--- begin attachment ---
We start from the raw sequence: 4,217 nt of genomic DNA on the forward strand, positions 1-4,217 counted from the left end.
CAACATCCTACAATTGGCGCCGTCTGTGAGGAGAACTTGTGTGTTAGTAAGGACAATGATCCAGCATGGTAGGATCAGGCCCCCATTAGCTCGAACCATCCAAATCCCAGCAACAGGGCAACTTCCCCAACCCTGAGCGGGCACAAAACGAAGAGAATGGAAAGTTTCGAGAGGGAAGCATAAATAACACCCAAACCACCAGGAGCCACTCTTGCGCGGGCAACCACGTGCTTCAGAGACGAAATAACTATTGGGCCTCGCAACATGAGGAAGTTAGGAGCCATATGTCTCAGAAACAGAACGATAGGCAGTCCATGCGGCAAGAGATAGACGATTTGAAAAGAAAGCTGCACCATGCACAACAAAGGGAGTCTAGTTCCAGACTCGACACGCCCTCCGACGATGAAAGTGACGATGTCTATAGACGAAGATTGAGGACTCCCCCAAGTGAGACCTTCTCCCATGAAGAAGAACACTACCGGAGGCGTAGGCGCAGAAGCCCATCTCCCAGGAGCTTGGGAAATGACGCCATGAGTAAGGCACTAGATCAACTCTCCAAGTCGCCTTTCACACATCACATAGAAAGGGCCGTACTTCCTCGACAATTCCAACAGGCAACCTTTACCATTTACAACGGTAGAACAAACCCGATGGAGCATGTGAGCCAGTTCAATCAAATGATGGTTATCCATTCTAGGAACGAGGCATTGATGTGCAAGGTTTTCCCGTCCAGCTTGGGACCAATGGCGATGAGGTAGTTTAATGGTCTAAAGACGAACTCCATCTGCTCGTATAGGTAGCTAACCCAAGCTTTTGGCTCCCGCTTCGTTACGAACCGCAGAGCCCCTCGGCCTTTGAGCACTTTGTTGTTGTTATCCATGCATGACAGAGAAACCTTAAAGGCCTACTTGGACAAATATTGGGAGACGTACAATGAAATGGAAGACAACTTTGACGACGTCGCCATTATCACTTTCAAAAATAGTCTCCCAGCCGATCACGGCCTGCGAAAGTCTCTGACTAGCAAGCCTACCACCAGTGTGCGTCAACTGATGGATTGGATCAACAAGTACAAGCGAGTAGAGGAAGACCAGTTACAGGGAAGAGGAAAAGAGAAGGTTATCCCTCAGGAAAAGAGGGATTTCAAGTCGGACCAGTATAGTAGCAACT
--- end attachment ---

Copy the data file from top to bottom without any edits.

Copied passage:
We start from the raw sequence: 4,217 nt of genomic DNA on the forward strand, positions 1-4,217 counted from the left end.
CAACATCCTACAATTGGCGCCGTCTGTGAGGAGAACTTGTGTGTTAGTAAGGACAATGATCCAGCATGGTAGGATCAGGCCCCCATTAGCTCGAACCATCCAAATCCCAGCAACAGGGCAACTTCCCCAACCCTGAGCGGGCACAAAACGAAGAGAATGGAAAGTTTCGAGAGGGAAGCATAAATAACACCCAAACCACCAGGAGCCACTCTTGCGCGGGCAACCACGTGCTTCAGAGACGAAATAACTATTGGGCCTCGCAACATGAGGAAGTTAGGAGCCATATGTCTCAGAAACAGAACGATAGGCAGTCCATGCGGCAAGAGATAGACGATTTGAAAAGAAAGCTGCACCATGCACAACAAAGGGAGTCTAGTTCCAGACTCGACACGCCCTCCGACGATGAAAGTGACGATGTCTATAGACGAAGATTGAGGACTCCCCCAAGTGAGACCTTCTCCCATGAAGAAGAACACTACCGGAGGCGTAGGCGCAGAAGCCCATCTCCCAGGAGCTTGGGAAATGACGCCATGAGTAAGGCACTAGATCAACTCTCCAAGTCGCCTTTCACACATCACATAGAAAGGGCCGTACTTCCTCGACAATTCCAACAGGCAACCTTTACCATTTACAACGGTAGAACAAACCCGATGGAGCATGTGAGCCAGTTCAATCAAATGATGGTTATCCATTCTAGGAACGAGGCATTGATGTGCAAGGTTTTCCCGTCCAGCTTGGGACCAATGGCGATGAGGTAGTTTAATGGTCTAAAGACGAACTCCATCTGCTCGTATAGGTAGCTAACCCAAGCTTTTGGCTCCCGCTTCGTTACGAACCGCAGAGCCCCTCGGCCTTTGAGCACTTTGTTGTTGTTATCCATGCATGACAGAGAAACCTTAAAGGCCTACTTGGACAAATATTGGGAGACGTACAATGAAATGGAAGACAACTTTGACGACGTCGCCATTATCACTTTCAAAAATAGTCTCCCAGCCGATCACGGCCTGCGAAAGTCTCTGACTAGCAAGCCTACCACCAGTGTGCGTCAACTGATGGATTGGATCAACAAGTACAAGCGAGTAGAGGAAGACCAGTTACAGGGAAGAGGAAAAGAGAAGGTTATCCCTCAGGAAAAGAGGGATTTCAAGTCGGACCAGTATAGTAGCAACT